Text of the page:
WASHINGTON–For Connecticut’s Democratic congressional delegation, the election celebrations are over, and a stark new reality is beginning to set in.
Yes, the state’s five Democratic U.S. House members all dodged the Republican wave that swept the rest of the country. But now they have to adjust to a dramatically reconfigured political landscape, one in which their legislative power is sapped and their agenda is upended.
“It’s a bittersweet feeling,” said 4th District Rep. Jim Himes, who is savoring his win over Republican Dan Debicella, while also sifting through the implications of life in the minority party.
“I’ve never been in the minority before, and I had only been in the majority for 22 months,” said Himes, who was first elected in 2008. “It’s all new to me.”
In the aftermath of the massive Democratic losses–now tallied at 60 seats and still counting–some lawmakers weren’t quite ready to talk about what’s next.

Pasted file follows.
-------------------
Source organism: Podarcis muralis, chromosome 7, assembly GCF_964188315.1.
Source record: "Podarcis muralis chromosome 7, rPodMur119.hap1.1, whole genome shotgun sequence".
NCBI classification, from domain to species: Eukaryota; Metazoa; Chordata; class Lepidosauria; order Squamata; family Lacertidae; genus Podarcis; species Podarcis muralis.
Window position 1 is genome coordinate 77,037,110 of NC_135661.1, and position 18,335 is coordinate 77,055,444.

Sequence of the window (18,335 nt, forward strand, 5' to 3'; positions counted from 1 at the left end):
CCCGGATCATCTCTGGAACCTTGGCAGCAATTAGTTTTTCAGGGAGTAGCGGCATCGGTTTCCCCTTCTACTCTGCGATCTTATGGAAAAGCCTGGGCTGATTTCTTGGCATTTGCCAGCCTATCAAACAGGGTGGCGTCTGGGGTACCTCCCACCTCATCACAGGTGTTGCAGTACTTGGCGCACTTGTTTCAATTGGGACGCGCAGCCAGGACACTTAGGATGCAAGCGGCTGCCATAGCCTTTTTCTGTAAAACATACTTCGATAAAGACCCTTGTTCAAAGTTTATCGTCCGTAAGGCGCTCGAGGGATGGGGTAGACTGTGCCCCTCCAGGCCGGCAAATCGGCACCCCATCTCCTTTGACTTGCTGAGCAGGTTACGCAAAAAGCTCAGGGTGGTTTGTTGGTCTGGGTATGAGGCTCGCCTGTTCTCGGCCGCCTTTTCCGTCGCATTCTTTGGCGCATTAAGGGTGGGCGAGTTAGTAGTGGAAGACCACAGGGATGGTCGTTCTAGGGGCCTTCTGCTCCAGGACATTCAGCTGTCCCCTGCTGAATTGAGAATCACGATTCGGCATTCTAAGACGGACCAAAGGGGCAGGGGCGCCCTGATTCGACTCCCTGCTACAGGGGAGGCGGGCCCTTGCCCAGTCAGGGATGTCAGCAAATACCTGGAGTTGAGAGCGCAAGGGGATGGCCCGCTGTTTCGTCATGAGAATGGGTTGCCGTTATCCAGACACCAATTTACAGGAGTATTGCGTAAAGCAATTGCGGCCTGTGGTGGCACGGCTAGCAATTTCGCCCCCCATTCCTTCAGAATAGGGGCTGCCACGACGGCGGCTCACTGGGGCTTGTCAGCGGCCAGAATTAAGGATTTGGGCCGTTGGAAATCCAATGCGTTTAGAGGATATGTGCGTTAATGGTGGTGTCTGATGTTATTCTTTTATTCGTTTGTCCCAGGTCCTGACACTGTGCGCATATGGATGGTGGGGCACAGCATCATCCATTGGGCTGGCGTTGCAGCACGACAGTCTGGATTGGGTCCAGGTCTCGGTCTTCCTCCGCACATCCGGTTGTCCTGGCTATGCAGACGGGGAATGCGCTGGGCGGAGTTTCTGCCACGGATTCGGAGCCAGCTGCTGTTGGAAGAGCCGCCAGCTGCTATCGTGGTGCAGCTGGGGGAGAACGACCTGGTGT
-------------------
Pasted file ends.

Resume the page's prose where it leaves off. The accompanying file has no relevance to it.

“Right now, he’d like to take a day or so to maybe kind of regroup here and think about what’s going on,” said Josh Zembik, a spokesman for Rep. Joe Courtney, D-2nd District.
Similarly, Christopher Barnes, a spokesman for Rep. John Larson, said the 1st District Democrat spent Wednesday making calls to some of his closest friends who were swept aside in the GOP surge.
With so many condolences to offer, Larson wasn’t game for an interview about how his role as Democratic Caucus Chairman might be revamped in the next Congress and what message he and other Democrats should take from Tuesday’s results.
Others, including Reps. Rosa DeLauro and Chris Murphy, who represent the 3rd and 5th districts respectively, said they were taking the electoral rebuke, delivered to their party if not to them personally, in stride.
“Obviously it’s more than disappointing,” said DeLauro, who will lose her chairmanship of a powerful House Appropriations subcommittee come January. “But what remains to be seen is the extent to which there can be a working relationship” with the new Republican majority.
Still, she holds no illusions about life in the minority, which in the House means having zero influence over what bills come to the floor and when. “They determine what moves,” she said of the new Republican leaders.